Detroit Journalism Cooperative
To focus on community life and the city’s future after bankruptcy, five nonprofit media outlets have formed the Detroit Journalism Cooperative (DJC).
The Center for Michigan’s Bridge Magazine is the convening partner for the group, which includes Detroit Public Television (DPTV), Michigan Radio, WDET and New Michigan Media, a partnership of ethnic and minority newspapers.
Funded by the John S. and James L. Knight Foundation and the Ford Foundation, the DJC partners are reporting about and creating community engagement opportunities relevant to the city’s bankruptcy, recovery and restructuring.
Increasingly, policymakers across the political spectrum are coalescing around specific areas to reduce prison populations and successfully integrate inmates back in their communities.
Nearly 50 years after the racial tumult of 1967, state schools of choice policies are helping to create more racially segregated districts in metro Detroit and beyond.
See how school choice has changed racial demographics in some districts across the region
Ferndale, an inner-ring suburb popular with Detroit students, is taking bold steps to desegregate its schools.
The $50,000 Hatch Detroit competition has helped startups launch creative businesses in the thriving central city. But winning entries for entrepreneurs of color in Detroit’s neighborhoods have proven more elusive.
The museum is collecting oral histories from Detroit and suburban residents who lived through the chaos and pain of the disturbances that took place in Detroit that summer as its 50th anniversary nears.
Detroit’s school board will have power limits unlike other districts across Michigan. Some fear that those restrictions will scare off strong candidate
Early payments to city retirement funds from the state and the Detroit Institute of Arts were heavily discounted, which means the troubled pensions must produce even bigger returns over two decades.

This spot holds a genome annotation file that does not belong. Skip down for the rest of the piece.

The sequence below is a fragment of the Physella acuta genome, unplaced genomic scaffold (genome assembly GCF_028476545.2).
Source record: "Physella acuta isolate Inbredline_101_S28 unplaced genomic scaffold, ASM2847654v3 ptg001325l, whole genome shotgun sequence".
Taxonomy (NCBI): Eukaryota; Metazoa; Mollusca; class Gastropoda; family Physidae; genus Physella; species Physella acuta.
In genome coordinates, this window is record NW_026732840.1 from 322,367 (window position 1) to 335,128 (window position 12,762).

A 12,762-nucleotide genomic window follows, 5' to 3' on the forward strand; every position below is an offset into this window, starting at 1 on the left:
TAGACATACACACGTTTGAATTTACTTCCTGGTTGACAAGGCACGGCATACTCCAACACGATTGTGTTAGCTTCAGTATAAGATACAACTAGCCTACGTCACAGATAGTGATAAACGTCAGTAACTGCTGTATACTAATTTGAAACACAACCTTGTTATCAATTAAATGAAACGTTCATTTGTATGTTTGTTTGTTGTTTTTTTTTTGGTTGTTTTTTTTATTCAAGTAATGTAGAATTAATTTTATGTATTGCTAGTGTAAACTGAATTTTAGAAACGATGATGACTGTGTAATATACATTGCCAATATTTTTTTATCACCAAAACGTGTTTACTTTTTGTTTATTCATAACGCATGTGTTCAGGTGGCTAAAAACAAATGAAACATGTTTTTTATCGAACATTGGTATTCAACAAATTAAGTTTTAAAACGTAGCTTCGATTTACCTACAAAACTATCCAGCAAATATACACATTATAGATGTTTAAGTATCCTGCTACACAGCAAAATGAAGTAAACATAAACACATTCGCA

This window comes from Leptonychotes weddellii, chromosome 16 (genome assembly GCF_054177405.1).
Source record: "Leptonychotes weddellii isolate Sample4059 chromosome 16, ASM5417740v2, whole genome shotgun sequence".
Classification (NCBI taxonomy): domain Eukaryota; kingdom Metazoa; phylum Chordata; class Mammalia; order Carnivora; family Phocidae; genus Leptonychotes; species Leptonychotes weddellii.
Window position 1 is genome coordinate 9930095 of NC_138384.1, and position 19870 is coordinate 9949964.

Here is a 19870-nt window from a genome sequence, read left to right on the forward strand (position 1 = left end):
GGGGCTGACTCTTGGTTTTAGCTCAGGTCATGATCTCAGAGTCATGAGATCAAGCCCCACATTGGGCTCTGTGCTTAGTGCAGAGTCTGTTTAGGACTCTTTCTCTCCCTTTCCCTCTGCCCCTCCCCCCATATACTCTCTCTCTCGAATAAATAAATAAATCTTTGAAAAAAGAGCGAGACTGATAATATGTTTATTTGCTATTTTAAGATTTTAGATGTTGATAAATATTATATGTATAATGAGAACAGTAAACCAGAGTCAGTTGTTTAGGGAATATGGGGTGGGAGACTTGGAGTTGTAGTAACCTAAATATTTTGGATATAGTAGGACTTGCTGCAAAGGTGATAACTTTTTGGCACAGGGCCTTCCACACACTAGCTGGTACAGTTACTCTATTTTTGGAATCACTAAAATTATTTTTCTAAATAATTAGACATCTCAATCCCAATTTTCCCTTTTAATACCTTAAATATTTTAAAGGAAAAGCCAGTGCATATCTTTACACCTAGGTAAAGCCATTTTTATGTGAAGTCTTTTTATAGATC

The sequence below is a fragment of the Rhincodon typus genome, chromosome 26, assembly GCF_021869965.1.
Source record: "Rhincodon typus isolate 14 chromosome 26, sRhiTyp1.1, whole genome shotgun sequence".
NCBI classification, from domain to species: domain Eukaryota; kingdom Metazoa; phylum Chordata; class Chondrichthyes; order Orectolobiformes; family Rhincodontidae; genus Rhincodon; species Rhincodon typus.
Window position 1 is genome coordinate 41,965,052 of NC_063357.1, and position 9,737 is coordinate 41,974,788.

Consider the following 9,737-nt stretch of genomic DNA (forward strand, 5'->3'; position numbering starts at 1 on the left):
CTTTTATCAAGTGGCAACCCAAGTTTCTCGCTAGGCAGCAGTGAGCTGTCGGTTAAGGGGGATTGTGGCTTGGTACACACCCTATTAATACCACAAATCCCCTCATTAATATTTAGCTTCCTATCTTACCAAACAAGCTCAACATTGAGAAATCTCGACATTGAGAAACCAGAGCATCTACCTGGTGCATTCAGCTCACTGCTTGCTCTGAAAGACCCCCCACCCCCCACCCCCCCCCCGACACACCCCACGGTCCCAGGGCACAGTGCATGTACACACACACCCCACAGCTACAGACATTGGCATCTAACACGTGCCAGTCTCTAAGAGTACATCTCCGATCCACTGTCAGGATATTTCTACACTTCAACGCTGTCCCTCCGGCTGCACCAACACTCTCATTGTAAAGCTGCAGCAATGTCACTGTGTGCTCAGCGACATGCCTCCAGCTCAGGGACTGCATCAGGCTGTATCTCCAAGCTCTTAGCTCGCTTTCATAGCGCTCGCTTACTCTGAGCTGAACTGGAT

Yet the Detroit Journalism Cooperative survey on racial attitudes also shows that bias infiltrates the daily lives of blacks in the region a way that many whites can’t imagine.
The Detroit Journalism Cooperative survey found significant optimism over racial attitudes in general. But blacks and whites have vastly different experiences -- and opinions -- concerning law enforcement.
We asked leaders around metro Detroit to talk frankly about racial attitudes in their lives and communities. These five answered the bell.
Unemployment and poverty drove much of the violence that swept across Detroit in the summer of 1967. Today, those numbers are even worse.
Detroit’s boom and bust auto industry explains a lot about the poverty and jobs challenges the city faces today.
Politicians and media reports indicate Detroit is in the middle of an economic resurgence. That’s true for the central business districts. That’s not the case for many residents in the poorest neighborhoods
Tired of waiting for the garbage trucks and housing inspectors who never seemed to come, here’s how one ordinary, extraordinary Detroiter restored beauty and a sense of safety to the street she calls home
The city’s feared, nearly-all-white police force eventually integrated after the 1967 riot. But crime and mistrust within the city’s African-American community did not fade so easily. Residents say a new chief is helping to ease old animosities